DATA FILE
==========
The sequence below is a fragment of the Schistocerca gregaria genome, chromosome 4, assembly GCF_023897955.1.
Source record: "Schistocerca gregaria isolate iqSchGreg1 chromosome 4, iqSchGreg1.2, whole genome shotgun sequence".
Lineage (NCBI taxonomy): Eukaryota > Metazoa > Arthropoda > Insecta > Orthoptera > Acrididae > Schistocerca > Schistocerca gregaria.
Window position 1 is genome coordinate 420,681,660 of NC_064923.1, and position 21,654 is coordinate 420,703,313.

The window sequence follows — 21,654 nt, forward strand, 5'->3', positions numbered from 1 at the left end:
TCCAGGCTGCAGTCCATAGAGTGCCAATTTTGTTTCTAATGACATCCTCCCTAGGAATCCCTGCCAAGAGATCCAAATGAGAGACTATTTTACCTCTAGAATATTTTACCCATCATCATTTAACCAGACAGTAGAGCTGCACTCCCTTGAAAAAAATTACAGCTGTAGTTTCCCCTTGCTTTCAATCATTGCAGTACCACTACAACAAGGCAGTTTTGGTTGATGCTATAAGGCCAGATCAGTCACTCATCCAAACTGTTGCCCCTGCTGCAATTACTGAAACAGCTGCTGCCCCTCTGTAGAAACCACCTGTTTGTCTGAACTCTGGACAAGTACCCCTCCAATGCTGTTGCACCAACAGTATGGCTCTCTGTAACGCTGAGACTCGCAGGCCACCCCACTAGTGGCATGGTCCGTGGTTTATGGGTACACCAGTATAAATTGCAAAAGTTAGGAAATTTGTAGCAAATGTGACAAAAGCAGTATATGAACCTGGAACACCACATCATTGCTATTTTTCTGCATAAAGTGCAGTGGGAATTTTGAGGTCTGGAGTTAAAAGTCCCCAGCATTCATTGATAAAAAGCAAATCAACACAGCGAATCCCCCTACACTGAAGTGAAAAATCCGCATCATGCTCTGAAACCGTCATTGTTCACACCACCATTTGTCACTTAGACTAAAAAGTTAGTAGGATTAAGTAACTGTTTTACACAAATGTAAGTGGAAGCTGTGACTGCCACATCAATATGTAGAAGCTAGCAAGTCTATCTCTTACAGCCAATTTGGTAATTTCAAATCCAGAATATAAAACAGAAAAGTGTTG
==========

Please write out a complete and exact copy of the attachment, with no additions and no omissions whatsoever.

The sequence below is a fragment of the Schistocerca gregaria genome, chromosome 4, assembly GCF_023897955.1.
Source record: "Schistocerca gregaria isolate iqSchGreg1 chromosome 4, iqSchGreg1.2, whole genome shotgun sequence".
Lineage (NCBI taxonomy): Eukaryota > Metazoa > Arthropoda > Insecta > Orthoptera > Acrididae > Schistocerca > Schistocerca gregaria.
Window position 1 is genome coordinate 420,681,660 of NC_064923.1, and position 21,654 is coordinate 420,703,313.

The window sequence follows — 21,654 nt, forward strand, 5'->3', positions numbered from 1 at the left end:
TCCAGGCTGCAGTCCATAGAGTGCCAATTTTGTTTCTAATGACATCCTCCCTAGGAATCCCTGCCAAGAGATCCAAATGAGAGACTATTTTACCTCTAGAATATTTTACCCATCATCATTTAACCAGACAGTAGAGCTGCACTCCCTTGAAAAAAATTACAGCTGTAGTTTCCCCTTGCTTTCAATCATTGCAGTACCACTACAACAAGGCAGTTTTGGTTGATGCTATAAGGCCAGATCAGTCACTCATCCAAACTGTTGCCCCTGCTGCAATTACTGAAACAGCTGCTGCCCCTCTGTAGAAACCACCTGTTTGTCTGAACTCTGGACAAGTACCCCTCCAATGCTGTTGCACCAACAGTATGGCTCTCTGTAACGCTGAGACTCGCAGGCCACCCCACTAGTGGCATGGTCCGTGGTTTATGGGTACACCAGTATAAATTGCAAAAGTTAGGAAATTTGTAGCAAATGTGACAAAAGCAGTATATGAACCTGGAACACCACATCATTGCTATTTTTCTGCATAAAGTGCAGTGGGAATTTTGAGGTCTGGAGTTAAAAGTCCCCAGCATTCATTGATAAAAAGCAAATCAACACAGCGAATCCCCCTACACTGAAGTGAAAAATCCGCATCATGCTCTGAAACCGTCATTGTTCACACCACCATTTGTCACTTAGACTAAAAAGTTAGTAGGATTAAGTAACTGTTTTACACAAATGTAAGTGGAAGCTGTGACTGCCACATCAATATGTAGAAGCTAGCAAGTCTATCTCTTACAGCCAATTTGGTAATTTCAAATCCAGAATATAAAACAGAAAAGTGTTG